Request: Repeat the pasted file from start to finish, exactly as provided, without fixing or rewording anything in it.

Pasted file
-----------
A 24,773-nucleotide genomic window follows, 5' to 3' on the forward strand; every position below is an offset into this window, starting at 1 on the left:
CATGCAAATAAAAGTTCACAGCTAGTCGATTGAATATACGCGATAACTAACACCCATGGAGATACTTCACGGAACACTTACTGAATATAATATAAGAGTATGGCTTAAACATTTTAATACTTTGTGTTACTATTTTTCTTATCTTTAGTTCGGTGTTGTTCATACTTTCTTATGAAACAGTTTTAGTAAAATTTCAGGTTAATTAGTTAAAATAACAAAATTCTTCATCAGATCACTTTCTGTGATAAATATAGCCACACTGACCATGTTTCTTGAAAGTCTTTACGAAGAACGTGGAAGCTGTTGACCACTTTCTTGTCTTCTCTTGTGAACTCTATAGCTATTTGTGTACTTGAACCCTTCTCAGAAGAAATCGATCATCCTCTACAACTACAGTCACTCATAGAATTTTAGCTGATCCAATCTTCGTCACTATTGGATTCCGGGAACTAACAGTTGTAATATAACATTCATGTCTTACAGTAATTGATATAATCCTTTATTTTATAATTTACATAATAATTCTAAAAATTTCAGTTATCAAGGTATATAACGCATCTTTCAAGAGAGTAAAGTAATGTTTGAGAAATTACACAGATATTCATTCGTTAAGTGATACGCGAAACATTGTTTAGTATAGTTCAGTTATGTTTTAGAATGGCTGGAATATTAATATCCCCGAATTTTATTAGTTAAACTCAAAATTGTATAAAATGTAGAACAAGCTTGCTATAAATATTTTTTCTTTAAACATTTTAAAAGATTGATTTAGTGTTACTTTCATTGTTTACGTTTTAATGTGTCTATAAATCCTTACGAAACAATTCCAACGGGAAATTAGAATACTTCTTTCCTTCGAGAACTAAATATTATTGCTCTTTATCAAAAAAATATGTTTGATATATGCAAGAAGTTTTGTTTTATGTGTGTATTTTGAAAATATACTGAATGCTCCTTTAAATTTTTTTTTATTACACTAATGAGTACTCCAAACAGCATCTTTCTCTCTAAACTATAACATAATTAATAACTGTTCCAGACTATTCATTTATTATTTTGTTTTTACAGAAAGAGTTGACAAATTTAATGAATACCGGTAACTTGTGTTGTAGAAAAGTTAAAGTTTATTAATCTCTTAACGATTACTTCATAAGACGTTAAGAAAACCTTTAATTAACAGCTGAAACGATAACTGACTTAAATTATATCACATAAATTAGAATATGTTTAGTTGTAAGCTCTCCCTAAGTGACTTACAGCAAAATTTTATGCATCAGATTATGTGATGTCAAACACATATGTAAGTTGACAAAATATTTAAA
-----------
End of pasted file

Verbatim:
A 24,773-nucleotide genomic window follows, 5' to 3' on the forward strand; every position below is an offset into this window, starting at 1 on the left:
CATGCAAATAAAAGTTCACAGCTAGTCGATTGAATATACGCGATAACTAACACCCATGGAGATACTTCACGGAACACTTACTGAATATAATATAAGAGTATGGCTTAAACATTTTAATACTTTGTGTTACTATTTTTCTTATCTTTAGTTCGGTGTTGTTCATACTTTCTTATGAAACAGTTTTAGTAAAATTTCAGGTTAATTAGTTAAAATAACAAAATTCTTCATCAGATCACTTTCTGTGATAAATATAGCCACACTGACCATGTTTCTTGAAAGTCTTTACGAAGAACGTGGAAGCTGTTGACCACTTTCTTGTCTTCTCTTGTGAACTCTATAGCTATTTGTGTACTTGAACCCTTCTCAGAAGAAATCGATCATCCTCTACAACTACAGTCACTCATAGAATTTTAGCTGATCCAATCTTCGTCACTATTGGATTCCGGGAACTAACAGTTGTAATATAACATTCATGTCTTACAGTAATTGATATAATCCTTTATTTTATAATTTACATAATAATTCTAAAAATTTCAGTTATCAAGGTATATAACGCATCTTTCAAGAGAGTAAAGTAATGTTTGAGAAATTACACAGATATTCATTCGTTAAGTGATACGCGAAACATTGTTTAGTATAGTTCAGTTATGTTTTAGAATGGCTGGAATATTAATATCCCCGAATTTTATTAGTTAAACTCAAAATTGTATAAAATGTAGAACAAGCTTGCTATAAATATTTTTTCTTTAAACATTTTAAAAGATTGATTTAGTGTTACTTTCATTGTTTACGTTTTAATGTGTCTATAAATCCTTACGAAACAATTCCAACGGGAAATTAGAATACTTCTTTCCTTCGAGAACTAAATATTATTGCTCTTTATCAAAAAAATATGTTTGATATATGCAAGAAGTTTTGTTTTATGTGTGTATTTTGAAAATATACTGAATGCTCCTTTAAATTTTTTTTTATTACACTAATGAGTACTCCAAACAGCATCTTTCTCTCTAAACTATAACATAATTAATAACTGTTCCAGACTATTCATTTATTATTTTGTTTTTACAGAAAGAGTTGACAAATTTAATGAATACCGGTAACTTGTGTTGTAGAAAAGTTAAAGTTTATTAATCTCTTAACGATTACTTCATAAGACGTTAAGAAAACCTTTAATTAACAGCTGAAACGATAACTGACTTAAATTATATCACATAAATTAGAATATGTTTAGTTGTAAGCTCTCCCTAAGTGACTTACAGCAAAATTTTATGCATCAGATTATGTGATGTCAAACACATATGTAAGTTGACAAAATATTTAAA